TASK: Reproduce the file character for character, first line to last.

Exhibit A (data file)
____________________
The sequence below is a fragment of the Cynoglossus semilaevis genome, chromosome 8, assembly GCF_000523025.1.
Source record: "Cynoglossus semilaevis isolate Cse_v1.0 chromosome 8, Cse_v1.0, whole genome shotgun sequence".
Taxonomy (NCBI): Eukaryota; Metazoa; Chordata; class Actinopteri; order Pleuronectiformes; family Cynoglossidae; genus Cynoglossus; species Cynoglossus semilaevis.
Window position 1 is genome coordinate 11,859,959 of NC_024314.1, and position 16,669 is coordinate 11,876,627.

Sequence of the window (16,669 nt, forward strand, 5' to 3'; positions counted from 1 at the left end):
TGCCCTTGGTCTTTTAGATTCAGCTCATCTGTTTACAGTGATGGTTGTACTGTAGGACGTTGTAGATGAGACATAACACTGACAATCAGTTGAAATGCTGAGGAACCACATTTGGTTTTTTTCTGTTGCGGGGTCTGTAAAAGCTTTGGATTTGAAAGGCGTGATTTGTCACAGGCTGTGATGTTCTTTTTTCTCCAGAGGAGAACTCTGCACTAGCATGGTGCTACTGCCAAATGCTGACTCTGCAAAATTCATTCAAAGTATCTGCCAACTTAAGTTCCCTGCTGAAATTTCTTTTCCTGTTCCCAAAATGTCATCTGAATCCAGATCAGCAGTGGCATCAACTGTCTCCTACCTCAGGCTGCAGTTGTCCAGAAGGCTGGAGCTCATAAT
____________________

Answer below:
The sequence below is a fragment of the Cynoglossus semilaevis genome, chromosome 8, assembly GCF_000523025.1.
Source record: "Cynoglossus semilaevis isolate Cse_v1.0 chromosome 8, Cse_v1.0, whole genome shotgun sequence".
Taxonomy (NCBI): Eukaryota; Metazoa; Chordata; class Actinopteri; order Pleuronectiformes; family Cynoglossidae; genus Cynoglossus; species Cynoglossus semilaevis.
Window position 1 is genome coordinate 11,859,959 of NC_024314.1, and position 16,669 is coordinate 11,876,627.

Sequence of the window (16,669 nt, forward strand, 5' to 3'; positions counted from 1 at the left end):
TGCCCTTGGTCTTTTAGATTCAGCTCATCTGTTTACAGTGATGGTTGTACTGTAGGACGTTGTAGATGAGACATAACACTGACAATCAGTTGAAATGCTGAGGAACCACATTTGGTTTTTTTCTGTTGCGGGGTCTGTAAAAGCTTTGGATTTGAAAGGCGTGATTTGTCACAGGCTGTGATGTTCTTTTTTCTCCAGAGGAGAACTCTGCACTAGCATGGTGCTACTGCCAAATGCTGACTCTGCAAAATTCATTCAAAGTATCTGCCAACTTAAGTTCCCTGCTGAAATTTCTTTTCCTGTTCCCAAAATGTCATCTGAATCCAGATCAGCAGTGGCATCAACTGTCTCCTACCTCAGGCTGCAGTTGTCCAGAAGGCTGGAGCTCATAAT